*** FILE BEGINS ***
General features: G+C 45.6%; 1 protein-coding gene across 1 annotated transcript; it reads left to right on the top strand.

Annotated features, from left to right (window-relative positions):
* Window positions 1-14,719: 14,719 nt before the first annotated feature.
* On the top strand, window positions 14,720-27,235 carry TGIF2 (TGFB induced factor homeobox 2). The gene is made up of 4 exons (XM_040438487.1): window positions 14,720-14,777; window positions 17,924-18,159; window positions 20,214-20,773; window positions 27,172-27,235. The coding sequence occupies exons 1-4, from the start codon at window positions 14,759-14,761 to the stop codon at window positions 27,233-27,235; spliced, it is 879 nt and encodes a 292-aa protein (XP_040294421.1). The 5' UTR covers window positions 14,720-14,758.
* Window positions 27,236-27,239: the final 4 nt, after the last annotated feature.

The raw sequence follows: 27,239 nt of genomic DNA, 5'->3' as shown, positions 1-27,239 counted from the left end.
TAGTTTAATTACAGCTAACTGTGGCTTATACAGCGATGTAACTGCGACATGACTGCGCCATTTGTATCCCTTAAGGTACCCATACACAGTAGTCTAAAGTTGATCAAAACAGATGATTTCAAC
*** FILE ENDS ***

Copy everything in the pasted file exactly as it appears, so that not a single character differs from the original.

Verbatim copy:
General features: G+C 45.6%; 1 protein-coding gene across 1 annotated transcript; it reads left to right on the top strand.

Annotated features, from left to right (window-relative positions):
* Window positions 1-14,719: 14,719 nt before the first annotated feature.
* On the top strand, window positions 14,720-27,235 carry TGIF2 (TGFB induced factor homeobox 2). The gene is made up of 4 exons (XM_040438487.1): window positions 14,720-14,777; window positions 17,924-18,159; window positions 20,214-20,773; window positions 27,172-27,235. The coding sequence occupies exons 1-4, from the start codon at window positions 14,759-14,761 to the stop codon at window positions 27,233-27,235; spliced, it is 879 nt and encodes a 292-aa protein (XP_040294421.1). The 5' UTR covers window positions 14,720-14,758.
* Window positions 27,236-27,239: the final 4 nt, after the last annotated feature.

The raw sequence follows: 27,239 nt of genomic DNA, 5'->3' as shown, positions 1-27,239 counted from the left end.
TAGTTTAATTACAGCTAACTGTGGCTTATACAGCGATGTAACTGCGACATGACTGCGCCATTTGTATCCCTTAAGGTACCCATACACAGTAGTCTAAAGTTGATCAAAACAGATGATTTCAAC